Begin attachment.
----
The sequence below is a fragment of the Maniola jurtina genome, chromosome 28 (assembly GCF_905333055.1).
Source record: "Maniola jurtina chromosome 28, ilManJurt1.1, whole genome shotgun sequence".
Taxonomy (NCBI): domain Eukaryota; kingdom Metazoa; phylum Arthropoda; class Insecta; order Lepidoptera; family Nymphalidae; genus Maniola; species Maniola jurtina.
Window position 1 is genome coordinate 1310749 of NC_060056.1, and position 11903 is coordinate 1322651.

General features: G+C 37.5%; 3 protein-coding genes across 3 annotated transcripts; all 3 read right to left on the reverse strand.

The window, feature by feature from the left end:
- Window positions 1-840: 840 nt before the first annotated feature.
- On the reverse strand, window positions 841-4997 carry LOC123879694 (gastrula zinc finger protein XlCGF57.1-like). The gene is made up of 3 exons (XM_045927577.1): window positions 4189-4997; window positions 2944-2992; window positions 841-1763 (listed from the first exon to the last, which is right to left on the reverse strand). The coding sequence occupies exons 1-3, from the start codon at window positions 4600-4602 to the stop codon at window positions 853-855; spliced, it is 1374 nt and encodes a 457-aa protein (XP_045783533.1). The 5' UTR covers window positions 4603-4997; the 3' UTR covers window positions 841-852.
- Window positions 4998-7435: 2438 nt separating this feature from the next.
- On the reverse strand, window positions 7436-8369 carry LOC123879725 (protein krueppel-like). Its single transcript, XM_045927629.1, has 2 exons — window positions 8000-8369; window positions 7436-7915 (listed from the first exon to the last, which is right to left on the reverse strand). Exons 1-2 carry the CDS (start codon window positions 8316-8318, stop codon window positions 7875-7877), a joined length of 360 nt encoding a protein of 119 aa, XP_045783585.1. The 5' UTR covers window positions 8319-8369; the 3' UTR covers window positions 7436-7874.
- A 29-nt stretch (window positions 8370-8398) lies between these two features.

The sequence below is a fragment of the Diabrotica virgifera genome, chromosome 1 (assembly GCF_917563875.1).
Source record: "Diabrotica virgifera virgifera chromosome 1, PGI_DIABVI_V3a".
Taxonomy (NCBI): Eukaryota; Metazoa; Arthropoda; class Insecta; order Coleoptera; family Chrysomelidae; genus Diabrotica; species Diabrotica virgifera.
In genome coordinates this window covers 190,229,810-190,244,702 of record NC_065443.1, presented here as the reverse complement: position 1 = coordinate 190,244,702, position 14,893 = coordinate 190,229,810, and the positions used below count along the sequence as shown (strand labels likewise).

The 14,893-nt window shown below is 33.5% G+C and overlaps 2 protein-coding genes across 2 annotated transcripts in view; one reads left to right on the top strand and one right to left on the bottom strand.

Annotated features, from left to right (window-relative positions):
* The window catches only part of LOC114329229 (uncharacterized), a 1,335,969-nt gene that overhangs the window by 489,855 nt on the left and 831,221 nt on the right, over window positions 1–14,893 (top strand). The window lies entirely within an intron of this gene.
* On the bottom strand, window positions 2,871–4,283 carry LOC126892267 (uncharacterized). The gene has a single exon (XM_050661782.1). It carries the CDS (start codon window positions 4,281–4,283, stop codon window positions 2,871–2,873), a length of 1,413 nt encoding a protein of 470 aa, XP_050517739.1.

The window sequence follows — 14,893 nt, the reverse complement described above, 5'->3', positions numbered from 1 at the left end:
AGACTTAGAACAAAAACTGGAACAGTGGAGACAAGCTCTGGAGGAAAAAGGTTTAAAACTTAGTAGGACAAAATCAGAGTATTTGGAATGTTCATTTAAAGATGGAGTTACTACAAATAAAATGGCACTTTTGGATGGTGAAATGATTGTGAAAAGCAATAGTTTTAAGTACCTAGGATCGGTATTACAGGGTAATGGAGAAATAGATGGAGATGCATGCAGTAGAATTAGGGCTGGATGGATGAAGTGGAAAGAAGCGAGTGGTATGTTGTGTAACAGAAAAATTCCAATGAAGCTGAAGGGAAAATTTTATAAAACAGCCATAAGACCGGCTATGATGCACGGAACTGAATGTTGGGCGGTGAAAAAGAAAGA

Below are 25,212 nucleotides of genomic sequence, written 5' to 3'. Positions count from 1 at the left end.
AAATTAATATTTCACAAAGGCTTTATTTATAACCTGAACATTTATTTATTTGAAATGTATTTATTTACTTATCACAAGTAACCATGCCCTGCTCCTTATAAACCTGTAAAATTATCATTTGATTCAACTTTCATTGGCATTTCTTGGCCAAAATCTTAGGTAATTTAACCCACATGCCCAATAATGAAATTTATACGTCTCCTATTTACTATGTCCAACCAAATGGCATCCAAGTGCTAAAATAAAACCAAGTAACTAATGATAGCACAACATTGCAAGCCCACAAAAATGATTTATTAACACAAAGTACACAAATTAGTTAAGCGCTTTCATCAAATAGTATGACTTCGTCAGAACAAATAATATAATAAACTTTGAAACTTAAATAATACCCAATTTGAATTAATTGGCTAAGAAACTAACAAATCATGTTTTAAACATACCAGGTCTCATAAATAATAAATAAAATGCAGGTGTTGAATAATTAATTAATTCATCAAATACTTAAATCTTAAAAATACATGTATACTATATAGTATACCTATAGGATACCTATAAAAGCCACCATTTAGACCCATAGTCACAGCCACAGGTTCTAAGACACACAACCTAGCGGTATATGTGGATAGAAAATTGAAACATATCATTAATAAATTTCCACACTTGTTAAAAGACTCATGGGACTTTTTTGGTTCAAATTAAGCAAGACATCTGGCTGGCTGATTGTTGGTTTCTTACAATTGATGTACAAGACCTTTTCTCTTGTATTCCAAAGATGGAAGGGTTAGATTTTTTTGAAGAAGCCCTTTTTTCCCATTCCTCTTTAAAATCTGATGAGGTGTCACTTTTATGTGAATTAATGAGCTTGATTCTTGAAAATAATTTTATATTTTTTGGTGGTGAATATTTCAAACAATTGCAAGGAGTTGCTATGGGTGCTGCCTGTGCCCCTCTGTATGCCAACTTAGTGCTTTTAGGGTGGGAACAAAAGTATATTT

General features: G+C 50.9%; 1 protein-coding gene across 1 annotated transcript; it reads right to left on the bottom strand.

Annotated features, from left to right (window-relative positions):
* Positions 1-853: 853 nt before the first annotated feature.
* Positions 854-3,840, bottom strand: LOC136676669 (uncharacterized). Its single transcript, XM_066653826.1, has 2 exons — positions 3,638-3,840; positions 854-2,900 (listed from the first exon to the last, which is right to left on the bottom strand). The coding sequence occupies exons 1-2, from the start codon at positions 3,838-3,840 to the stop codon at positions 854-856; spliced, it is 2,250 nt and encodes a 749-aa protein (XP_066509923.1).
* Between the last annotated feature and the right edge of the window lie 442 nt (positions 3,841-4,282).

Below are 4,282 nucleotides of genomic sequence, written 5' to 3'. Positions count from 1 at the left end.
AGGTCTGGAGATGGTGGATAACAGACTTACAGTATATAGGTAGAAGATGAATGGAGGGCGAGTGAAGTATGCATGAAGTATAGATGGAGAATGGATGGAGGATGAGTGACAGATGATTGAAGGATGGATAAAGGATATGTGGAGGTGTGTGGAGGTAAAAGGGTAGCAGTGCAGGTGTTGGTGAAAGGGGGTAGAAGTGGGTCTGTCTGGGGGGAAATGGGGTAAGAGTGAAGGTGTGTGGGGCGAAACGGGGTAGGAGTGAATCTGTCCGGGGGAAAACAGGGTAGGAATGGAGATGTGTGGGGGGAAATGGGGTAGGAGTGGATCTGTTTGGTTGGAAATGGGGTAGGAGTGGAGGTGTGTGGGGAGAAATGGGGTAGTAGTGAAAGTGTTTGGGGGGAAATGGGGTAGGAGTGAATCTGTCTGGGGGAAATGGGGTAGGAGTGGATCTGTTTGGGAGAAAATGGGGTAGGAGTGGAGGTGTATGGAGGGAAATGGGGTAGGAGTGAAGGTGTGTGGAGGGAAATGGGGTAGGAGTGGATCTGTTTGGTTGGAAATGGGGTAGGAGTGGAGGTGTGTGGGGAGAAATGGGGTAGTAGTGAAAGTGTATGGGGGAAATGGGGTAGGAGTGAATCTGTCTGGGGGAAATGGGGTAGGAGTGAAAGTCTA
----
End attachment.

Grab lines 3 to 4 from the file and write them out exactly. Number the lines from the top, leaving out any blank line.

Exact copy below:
Taxonomy (NCBI): domain Eukaryota; kingdom Metazoa; phylum Arthropoda; class Insecta; order Lepidoptera; family Nymphalidae; genus Maniola; species Maniola jurtina.
Window position 1 is genome coordinate 1310749 of NC_060056.1, and position 11903 is coordinate 1322651.